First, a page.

Policy: Health Care

Cuba slashes more than 100,000 health care jobs

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Photo - FILE - In this Aug 13, 2012 file photo, a sick man is taken by ambulance to the public hospital Calixto Garcia in Havana, Cuba. Cuban authorities say they have eliminated more than 100,000 jobs in health care, considered one of the "pillars" of the 1959 revolution. The cuts come as President Raul Castro tries to streamline government as part of a broader economic reform package. The announcement was published Monday, April 7, 2014 in the weekly labor newspaper Trabajadores. (AP Photo/Franklin Reyes, File)
FILE - In this Aug 13, 2012 file photo, a sick man is taken by ambulance to the public hospital Calixto Garcia in Havana, Cuba. Cuban authorities say they have eliminated more than 100,000 jobs in health care, considered one of the "pillars" of the 1959 revolution. The cuts come as President Raul Castro tries to streamline government as part of a broader economic reform package. The announcement was published Monday, April 7, 2014 in the weekly labor newspaper Trabajadores. (AP Photo/Franklin Reyes, File)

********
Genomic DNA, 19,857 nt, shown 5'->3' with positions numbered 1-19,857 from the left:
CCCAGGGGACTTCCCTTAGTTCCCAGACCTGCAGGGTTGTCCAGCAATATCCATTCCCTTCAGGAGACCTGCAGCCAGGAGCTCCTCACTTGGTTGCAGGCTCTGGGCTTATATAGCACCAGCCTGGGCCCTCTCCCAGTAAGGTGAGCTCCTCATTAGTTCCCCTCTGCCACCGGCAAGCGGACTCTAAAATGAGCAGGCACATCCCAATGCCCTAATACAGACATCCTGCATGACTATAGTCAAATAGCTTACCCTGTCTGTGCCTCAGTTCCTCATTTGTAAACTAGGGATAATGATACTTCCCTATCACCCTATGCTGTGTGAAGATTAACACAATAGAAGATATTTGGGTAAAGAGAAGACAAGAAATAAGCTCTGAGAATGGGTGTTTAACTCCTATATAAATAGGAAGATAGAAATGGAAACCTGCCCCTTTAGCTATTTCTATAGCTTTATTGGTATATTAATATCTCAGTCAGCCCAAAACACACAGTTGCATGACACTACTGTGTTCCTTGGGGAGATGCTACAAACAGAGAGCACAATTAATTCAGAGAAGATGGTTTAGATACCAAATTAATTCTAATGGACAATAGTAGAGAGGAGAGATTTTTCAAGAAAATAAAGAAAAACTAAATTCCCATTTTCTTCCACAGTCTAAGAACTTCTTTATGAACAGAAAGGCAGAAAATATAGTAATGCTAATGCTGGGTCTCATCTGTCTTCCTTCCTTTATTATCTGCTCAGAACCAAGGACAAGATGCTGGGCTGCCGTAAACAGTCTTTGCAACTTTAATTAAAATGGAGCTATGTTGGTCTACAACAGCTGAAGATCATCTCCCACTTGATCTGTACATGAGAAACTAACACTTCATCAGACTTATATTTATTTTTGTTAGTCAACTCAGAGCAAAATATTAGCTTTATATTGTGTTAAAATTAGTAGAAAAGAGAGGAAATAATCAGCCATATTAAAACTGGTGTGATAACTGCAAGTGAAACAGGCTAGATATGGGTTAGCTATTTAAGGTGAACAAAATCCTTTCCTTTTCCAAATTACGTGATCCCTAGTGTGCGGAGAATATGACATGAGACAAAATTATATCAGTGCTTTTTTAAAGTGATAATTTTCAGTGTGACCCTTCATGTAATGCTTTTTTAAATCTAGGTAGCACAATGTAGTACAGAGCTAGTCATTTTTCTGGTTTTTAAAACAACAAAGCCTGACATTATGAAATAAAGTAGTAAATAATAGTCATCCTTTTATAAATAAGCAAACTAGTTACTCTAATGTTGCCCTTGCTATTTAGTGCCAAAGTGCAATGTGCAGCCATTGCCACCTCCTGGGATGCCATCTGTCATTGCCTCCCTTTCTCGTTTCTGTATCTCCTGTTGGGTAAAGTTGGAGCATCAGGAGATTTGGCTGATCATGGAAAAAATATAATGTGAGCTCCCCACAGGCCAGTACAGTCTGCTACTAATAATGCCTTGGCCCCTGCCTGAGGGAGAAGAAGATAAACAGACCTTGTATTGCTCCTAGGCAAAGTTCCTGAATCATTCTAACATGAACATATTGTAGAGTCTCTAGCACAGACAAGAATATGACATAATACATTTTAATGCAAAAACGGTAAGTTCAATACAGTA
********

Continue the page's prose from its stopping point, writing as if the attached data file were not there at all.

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HAVANA (AP) — Cuban authorities say they have eliminated more than 100,000 jobs in health care, considered one of the pillars of the 1959 revolution.

The cuts come as President Raul Castro tries to streamline government as part of a broader economic reform package.

The weekly labor newspaper Trabajadores said Monday that 109,000 health care positions have been cut.

Two years ago, Cuba said more than 50,000 jobs in that sector had been slashed. Most of the cuts came in less-skilled positions such as ambulance drivers and hospital support staff.

Cuba's health care sector is entirely run by the state. Authorities have said that like other areas of the economy it is plagued by inefficiency, redundancies and bloated payrolls.

About 400,000 islanders are currently working independently of the state under Castro's reforms.

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